|Torbjørn Gjefsen of Rainforest Foundation Norway, writing in my notebook, makes sure the spelling of Joseph Itongwa’s name and tribal association are correct for my story. Joseph spoke French through a remarkable interpreter who was on the phone he is holding.|
A few days before leaving for Glasgow and COP26, I had a Zoom call with Torbjørn Gjefsen of Rainforest Foundation Norway in Oslo. We spoke at length about the issues he and his group are most focused on: promoting and supporting indigenous rights in tropical countries around the world. He wanted me to do a story from the climate summit; he was pushing on an open door. Here’s why I was eager to write this story.
In September 2018, I covered the Climate Action Summit in San Francisco organized by then California Gov. Jerry Brown and former New York City Mayor Michael Bloomberg. Mongabay wanted me there primary to write about an issue then largely underreported and little recognized: that if tropical countries were serious about preventing deforestation and meeting their carbon reduction pledges under the Paris Agreement, they had no better means of doing both than by returning land tenure and civil rights back to the Indigenous peoples and local communities (IPLC) who have occupied the land, as one tribal leader told me, “since time immemorial.”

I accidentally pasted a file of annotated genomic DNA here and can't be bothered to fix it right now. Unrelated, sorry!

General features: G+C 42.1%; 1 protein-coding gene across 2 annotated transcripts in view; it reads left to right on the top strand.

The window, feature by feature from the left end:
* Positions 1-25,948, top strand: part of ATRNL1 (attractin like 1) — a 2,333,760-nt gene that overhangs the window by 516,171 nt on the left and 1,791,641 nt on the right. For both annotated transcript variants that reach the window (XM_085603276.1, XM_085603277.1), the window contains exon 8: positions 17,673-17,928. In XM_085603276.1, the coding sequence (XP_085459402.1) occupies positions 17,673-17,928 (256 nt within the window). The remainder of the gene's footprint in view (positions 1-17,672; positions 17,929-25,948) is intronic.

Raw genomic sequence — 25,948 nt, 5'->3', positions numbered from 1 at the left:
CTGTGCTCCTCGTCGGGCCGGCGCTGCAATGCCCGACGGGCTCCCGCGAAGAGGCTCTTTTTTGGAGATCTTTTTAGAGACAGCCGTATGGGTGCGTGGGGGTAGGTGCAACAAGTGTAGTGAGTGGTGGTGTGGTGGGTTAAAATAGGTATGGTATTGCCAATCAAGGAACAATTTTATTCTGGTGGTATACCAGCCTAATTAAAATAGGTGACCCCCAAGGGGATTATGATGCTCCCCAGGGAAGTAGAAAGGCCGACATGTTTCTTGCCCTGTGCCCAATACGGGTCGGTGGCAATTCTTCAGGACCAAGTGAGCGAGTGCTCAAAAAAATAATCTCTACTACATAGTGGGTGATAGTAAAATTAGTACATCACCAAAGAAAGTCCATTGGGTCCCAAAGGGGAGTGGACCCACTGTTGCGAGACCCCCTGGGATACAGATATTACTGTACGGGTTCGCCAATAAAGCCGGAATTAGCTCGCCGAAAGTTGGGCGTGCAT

Years of meticulous scientific research comparing places where rights had been returned to those where IPLCs were still largely marginalized demonstrated the impact of doing the right thing by nature and humanity.
In Glasgow, during my first two days on site at the Scottish Events Center at the end of the summit’s first week, Torbjørn arranged for me to interview, through translators, Indigenous leaders from Brazil, the Democratic Republic of Congo and Indonesia. It was an honor to talk with each one of them and share their stories at a summit where for the first time their presence was met with praise, recognition and billions in funding for the important role they can play in their home countries in climate mitigation.
As my story explains, the momentum tribal leaders felt in Glasgow will only translate into action if the leaders of those countries allow it. DRC? Yes. Brazil and Indonesia? Not until there are regime changes.